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UCB Announces New Data for VIMPAT® (lacosamide) at the 66th Annual Meeting of the American Epilepsy Society

ATLANTA, Nov. 29, 2012 /PRNewswire/ -- UCB, a global biopharmaceutical company focusing on CNS and immunology treatment and research, is sponsoring key sets of VIMPAT® (lacosamide) C-V data at the 66th Annual Meeting of the American Epilepsy Society (AES) in San Diego, Calif., November 30 - December 4.

"UCB recognizes the importance of investing in clinical research and is proud to present VIMPAT® data that support our goal of gaining additional insight into the treatment of epilepsy," said Carol Satler, MD, PhD, Vice President, U.S. Medical Affairs, UCB, Inc. "Our collaborations with the scientific community allow us to increase our understanding of VIMPAT® and underscore our commitment to improving the lives of people with epilepsy." 

VIMPAT® is indicated as an add-on therapy for the treatment of partial-onset seizures in adults with epilepsy (ages > 17 in the U.S., ages > 16 years in the EU).  The most common adverse reactions reported in pivotal trials and occurring in 10 percent or more of VIMPAT®-treated patients, and greater than placebo, were dizziness, headache, nausea, and diplopia.  Additional important safety information for VIMPAT® is available below.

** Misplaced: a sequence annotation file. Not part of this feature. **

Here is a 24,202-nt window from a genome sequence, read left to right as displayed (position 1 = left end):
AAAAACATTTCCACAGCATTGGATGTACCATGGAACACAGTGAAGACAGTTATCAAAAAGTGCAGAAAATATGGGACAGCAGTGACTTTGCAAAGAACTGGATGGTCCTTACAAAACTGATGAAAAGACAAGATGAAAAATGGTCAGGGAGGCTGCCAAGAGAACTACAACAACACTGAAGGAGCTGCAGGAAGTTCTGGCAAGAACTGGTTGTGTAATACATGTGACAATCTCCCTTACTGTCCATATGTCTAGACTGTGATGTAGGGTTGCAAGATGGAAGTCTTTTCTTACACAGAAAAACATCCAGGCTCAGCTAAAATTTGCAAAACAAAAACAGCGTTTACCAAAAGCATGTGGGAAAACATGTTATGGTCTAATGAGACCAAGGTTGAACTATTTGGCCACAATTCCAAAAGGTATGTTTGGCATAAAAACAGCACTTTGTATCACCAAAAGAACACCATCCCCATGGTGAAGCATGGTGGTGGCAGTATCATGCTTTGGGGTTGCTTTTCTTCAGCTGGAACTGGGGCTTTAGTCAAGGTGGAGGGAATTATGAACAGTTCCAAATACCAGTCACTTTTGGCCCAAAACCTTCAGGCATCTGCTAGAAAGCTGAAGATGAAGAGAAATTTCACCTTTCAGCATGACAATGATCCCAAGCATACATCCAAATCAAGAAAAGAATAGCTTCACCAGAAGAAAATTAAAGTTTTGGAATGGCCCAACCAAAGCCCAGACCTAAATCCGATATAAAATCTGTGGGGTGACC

Following is a guide to UCB-sponsored posters for VIMPAT® and epilepsy being exhibited during the AES annual meeting.  To schedule an interview with an investigator, please contact Andrea Levin at 404.483.7329 or [email protected]

UCB-Sponsored Posters:

1.        Cost-Utility Analysis of Lacosamide Adjunctive Therapy in the Treatment of Patients with Refractory Epilepsy in Canada1

Abstract 3.260; POSTER Session 3: MONDAY, December 3, 8:00 a.m.3:00 p.m.

2.        Determining Minimal Important Change Thresholds for the Seizure Severity Questionnaire (SSQ) in Clinical Trials2

Abstract 3.256; POSTER Session 3: MONDAY, December 3, 8:00 a.m.3:00 p.m.

3.        Early Efficacy with Adjunctive Lacosamide Treatment in Patients with Uncontrolled Partial Seizures: Analysis of Mean Percentage of Seizure-Free Days Per Week3

Abstract 3.250; POSTER Session 3: MONDAY, December 3, 8:00 a.m.3:00 p.m.

4.        Evaluation of Long-Term Treatment with Lacosamide for Partial-Onset Seizures in the Elderly4

Abstract 3.234; POSTER Session 3: MONDAY, December 3, 8:00 a.m.3:00 p.m.

5.        Long-Term Treatment of Partial-Onset Seizures in Adults Exposed Only to Approved Lacosamide Doses: Pooled Analysis of Three Open-Label Extension Studies5

Abstract 1.227; POSTER Session 1: SATURDAY, December 1, 11:45 a.m.6:00 p.m.

6.        Open-Label Pilot Study of Adjunctive Lacosamide for Uncontrolled Primary Generalized Tonic-Clonic Seizures6

Abstract 1.228; POSTER Session 1: SATURDAY, December 1, 11:45 a.m.6:00 p.m.

7.        PatientsLikeMe® Epilepsy Community: Factors Affecting Quality Of Life7

Abstract 2.209; POSTER Session 2: SUNDAY, December 2, 8:00 a.m.6:00 p.m.